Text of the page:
UPDATE: Students want apology after incident with police at UNLV

LAS VEGAS (KTNV) - UPDATE NOV. 30: A press conference was held Thursday afternoon to discuss incident involving police training taking place during a Black Lives Matter event on the campus of UNLV on Wednesday. Students said during the press conference that they asked for an apology from the North Las Vegas Police Department but the department said they have nothing to apologize for. 

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ORIGINAL STORY

Were cops trying to send a message or was it just a big misunderstanding?

North Las Vegas police and UNLV students with Black Lives Matter on Tuesday night were briefly locked in some tense moments. It happened just after 8 p.m. at the student union courtyard. UNLV’s black lives matter group had just wrapped up a poetry reading. At the same time, police from North Las Vegas showed up on motorcycles and weave their way in around the tables. Students say they felt threatened.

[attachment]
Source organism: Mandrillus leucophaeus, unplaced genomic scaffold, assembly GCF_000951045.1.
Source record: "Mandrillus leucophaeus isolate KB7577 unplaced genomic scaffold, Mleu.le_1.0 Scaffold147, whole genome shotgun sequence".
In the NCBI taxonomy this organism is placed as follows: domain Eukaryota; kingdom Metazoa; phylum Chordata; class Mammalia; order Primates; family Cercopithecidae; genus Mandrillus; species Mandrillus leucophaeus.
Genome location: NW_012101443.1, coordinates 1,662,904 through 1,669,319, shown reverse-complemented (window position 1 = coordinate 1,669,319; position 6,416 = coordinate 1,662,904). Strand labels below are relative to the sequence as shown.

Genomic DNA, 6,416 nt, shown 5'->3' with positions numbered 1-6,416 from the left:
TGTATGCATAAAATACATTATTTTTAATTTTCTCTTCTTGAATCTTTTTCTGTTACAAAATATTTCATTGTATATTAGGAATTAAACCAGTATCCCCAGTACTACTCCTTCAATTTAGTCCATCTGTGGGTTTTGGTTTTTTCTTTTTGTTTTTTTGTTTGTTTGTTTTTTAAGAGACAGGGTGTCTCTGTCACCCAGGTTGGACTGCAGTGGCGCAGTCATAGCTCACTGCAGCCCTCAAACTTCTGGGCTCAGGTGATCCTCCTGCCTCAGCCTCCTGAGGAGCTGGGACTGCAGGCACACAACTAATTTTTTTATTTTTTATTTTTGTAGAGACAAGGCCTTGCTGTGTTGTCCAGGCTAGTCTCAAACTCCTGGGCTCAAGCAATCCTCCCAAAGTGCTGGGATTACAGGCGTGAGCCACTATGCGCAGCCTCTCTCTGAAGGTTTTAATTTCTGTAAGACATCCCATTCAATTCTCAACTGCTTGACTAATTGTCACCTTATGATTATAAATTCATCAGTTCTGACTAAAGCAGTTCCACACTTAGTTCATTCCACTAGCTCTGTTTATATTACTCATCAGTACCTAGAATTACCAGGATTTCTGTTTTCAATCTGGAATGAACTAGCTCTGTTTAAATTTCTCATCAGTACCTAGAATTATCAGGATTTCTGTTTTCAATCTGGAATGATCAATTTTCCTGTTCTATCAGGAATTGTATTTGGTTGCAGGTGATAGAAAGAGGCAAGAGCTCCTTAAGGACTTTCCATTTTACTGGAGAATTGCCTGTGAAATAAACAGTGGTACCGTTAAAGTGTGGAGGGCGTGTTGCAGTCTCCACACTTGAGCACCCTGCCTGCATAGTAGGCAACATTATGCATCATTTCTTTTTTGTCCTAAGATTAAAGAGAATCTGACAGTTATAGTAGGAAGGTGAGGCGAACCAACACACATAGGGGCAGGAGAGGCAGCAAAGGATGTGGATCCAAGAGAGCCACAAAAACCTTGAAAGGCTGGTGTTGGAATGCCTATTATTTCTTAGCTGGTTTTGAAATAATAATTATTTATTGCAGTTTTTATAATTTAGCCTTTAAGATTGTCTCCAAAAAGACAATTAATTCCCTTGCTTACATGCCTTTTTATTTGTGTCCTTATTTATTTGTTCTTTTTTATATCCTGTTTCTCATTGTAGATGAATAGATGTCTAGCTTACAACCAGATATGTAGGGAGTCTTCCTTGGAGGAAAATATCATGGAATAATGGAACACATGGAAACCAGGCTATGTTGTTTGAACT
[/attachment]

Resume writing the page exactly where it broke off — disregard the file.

Chapter president Micajah Daniels said things grew tense. “We saw the police officers there doing circles, staring at us,” Daniels said. “For them to be staring at us the way they were, revving their engines and going through a space that was ours, that it very intimidating.”

The group, organized to call out police misconduct, wondered why cops showed up right then and there. “They didn’t say anything to us, they just came and took over our space as it was theirs.” Daniels said.


UNLV President Len Jessup sent  out a letter, saying that North Las Vegas police entered campus “without notifying” the university and that the officers’ actions were “unacceptable.” Jessup is asking for an “apology.”

North Las Vegas police insisted they were just on campus to train new motorcycle officers. “It is never our intent to offend or to intimidate anybody,” said Ofc. Aaron Patty, a spokesman for North Las Vegas police. “The instructors wanted to put the student in a situation where they could maneuver challenging spots at a very low speed.”

Patty said the incident was just an unfortunate coincidence, sparked by miscommunication. “We should have had better communication with the campus prior to our officers going down there and conducting this training,” Patty said. When asked if police would apologize, Patty said that would be a matter for the department’s chief to address. 


 

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